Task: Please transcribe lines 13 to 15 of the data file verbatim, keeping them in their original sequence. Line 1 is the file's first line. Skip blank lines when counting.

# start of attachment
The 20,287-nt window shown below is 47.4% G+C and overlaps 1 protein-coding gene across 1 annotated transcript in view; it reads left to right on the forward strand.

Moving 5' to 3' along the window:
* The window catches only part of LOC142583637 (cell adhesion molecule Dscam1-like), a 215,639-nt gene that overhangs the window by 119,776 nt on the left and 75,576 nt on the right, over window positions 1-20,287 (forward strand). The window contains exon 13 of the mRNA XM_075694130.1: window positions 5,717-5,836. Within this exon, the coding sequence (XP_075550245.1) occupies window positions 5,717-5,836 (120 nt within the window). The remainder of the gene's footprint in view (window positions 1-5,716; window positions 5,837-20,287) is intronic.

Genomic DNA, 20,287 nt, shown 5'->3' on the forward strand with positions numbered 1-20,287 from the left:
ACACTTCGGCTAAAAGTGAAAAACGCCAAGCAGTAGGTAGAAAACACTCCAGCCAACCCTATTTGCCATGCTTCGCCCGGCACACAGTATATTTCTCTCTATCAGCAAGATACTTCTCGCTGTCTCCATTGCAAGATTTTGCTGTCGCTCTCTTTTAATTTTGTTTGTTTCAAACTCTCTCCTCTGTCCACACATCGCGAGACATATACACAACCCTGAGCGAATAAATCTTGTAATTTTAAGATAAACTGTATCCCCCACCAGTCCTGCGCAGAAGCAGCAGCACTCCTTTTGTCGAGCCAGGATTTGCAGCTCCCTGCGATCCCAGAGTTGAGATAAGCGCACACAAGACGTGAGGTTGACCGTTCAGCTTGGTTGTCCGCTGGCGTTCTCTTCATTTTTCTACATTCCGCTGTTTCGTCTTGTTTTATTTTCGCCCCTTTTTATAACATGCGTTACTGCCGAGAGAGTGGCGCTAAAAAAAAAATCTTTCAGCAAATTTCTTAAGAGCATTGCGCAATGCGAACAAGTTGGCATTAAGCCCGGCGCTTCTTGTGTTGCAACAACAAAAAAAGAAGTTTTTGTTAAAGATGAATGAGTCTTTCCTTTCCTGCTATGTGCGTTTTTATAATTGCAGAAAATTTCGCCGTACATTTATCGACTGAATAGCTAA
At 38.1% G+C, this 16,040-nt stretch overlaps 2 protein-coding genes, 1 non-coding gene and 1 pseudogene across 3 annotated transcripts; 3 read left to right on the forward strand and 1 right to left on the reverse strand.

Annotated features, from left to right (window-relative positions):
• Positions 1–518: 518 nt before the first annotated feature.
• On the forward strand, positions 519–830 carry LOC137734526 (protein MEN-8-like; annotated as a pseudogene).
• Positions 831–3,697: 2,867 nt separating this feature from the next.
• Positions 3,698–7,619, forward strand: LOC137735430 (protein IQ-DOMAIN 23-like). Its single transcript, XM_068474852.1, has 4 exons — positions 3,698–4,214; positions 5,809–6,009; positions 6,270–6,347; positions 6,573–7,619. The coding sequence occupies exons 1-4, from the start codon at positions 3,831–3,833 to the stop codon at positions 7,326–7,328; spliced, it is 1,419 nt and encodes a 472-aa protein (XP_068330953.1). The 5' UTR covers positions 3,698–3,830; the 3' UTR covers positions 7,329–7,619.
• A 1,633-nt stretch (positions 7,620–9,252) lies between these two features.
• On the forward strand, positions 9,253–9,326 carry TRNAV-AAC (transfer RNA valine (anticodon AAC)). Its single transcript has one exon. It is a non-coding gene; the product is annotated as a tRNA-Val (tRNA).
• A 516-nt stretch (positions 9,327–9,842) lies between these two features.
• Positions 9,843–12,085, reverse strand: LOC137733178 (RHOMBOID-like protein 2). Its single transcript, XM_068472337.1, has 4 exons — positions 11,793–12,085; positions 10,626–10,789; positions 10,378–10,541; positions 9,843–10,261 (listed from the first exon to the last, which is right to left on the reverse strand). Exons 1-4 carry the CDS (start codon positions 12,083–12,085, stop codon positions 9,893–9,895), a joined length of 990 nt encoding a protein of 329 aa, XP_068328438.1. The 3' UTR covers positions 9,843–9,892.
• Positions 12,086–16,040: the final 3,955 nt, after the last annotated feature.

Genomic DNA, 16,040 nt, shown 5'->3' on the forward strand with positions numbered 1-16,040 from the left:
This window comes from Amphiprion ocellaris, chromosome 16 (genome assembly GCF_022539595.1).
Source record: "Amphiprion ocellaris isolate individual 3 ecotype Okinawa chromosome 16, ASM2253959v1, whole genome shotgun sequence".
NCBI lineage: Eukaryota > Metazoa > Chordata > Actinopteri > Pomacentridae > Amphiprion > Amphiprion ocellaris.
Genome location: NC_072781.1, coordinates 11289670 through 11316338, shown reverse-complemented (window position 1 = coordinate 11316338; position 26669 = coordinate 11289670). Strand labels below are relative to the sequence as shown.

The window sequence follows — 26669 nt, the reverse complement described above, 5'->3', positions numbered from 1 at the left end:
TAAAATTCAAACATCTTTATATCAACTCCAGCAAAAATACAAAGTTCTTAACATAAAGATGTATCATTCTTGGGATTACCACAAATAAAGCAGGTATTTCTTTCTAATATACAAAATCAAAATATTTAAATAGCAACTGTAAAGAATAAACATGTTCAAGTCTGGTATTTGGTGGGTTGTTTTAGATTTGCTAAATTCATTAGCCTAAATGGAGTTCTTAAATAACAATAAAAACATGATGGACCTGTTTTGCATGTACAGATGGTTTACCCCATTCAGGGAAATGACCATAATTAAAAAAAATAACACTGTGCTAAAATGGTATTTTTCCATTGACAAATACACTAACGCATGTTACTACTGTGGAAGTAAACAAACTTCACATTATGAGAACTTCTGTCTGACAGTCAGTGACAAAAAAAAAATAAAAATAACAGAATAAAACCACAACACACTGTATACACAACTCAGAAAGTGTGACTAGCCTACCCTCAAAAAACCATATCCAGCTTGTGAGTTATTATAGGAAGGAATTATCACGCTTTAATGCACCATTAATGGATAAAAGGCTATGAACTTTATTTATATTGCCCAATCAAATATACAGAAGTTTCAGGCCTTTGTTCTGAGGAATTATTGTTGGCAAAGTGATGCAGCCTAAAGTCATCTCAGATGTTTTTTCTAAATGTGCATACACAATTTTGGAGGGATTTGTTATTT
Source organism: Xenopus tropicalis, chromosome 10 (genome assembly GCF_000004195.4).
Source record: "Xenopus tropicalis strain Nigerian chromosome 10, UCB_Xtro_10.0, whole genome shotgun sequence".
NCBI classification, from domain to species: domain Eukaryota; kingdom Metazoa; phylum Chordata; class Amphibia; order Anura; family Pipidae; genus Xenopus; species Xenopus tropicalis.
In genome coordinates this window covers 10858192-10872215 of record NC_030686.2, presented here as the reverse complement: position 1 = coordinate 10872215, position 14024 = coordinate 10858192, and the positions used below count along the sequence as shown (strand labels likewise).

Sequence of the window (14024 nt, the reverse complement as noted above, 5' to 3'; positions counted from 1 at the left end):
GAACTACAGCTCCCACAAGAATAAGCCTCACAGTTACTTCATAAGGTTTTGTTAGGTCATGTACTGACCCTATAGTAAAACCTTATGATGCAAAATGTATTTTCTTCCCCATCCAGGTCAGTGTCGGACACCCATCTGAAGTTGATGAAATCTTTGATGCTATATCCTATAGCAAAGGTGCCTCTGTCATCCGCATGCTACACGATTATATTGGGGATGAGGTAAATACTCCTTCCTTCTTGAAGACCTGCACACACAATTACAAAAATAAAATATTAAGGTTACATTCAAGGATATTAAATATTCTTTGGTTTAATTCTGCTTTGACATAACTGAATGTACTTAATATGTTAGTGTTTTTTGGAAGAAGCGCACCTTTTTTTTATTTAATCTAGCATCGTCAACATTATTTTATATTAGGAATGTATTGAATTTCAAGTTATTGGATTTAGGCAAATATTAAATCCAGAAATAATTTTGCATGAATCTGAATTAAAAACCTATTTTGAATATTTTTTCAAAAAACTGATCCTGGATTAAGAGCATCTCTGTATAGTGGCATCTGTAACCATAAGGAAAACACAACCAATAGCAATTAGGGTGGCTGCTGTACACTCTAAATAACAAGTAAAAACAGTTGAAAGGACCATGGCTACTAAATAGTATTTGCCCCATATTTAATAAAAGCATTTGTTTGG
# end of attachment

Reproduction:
• On the forward strand, positions 9,253–9,326 carry TRNAV-AAC (transfer RNA valine (anticodon AAC)). Its single transcript has one exon. It is a non-coding gene; the product is annotated as a tRNA-Val (tRNA).
• A 516-nt stretch (positions 9,327–9,842) lies between these two features.
• Positions 9,843–12,085, reverse strand: LOC137733178 (RHOMBOID-like protein 2). Its single transcript, XM_068472337.1, has 4 exons — positions 11,793–12,085; positions 10,626–10,789; positions 10,378–10,541; positions 9,843–10,261 (listed from the first exon to the last, which is right to left on the reverse strand). Exons 1-4 carry the CDS (start codon positions 12,083–12,085, stop codon positions 9,893–9,895), a joined length of 990 nt encoding a protein of 329 aa, XP_068328438.1. The 3' UTR covers positions 9,843–9,892.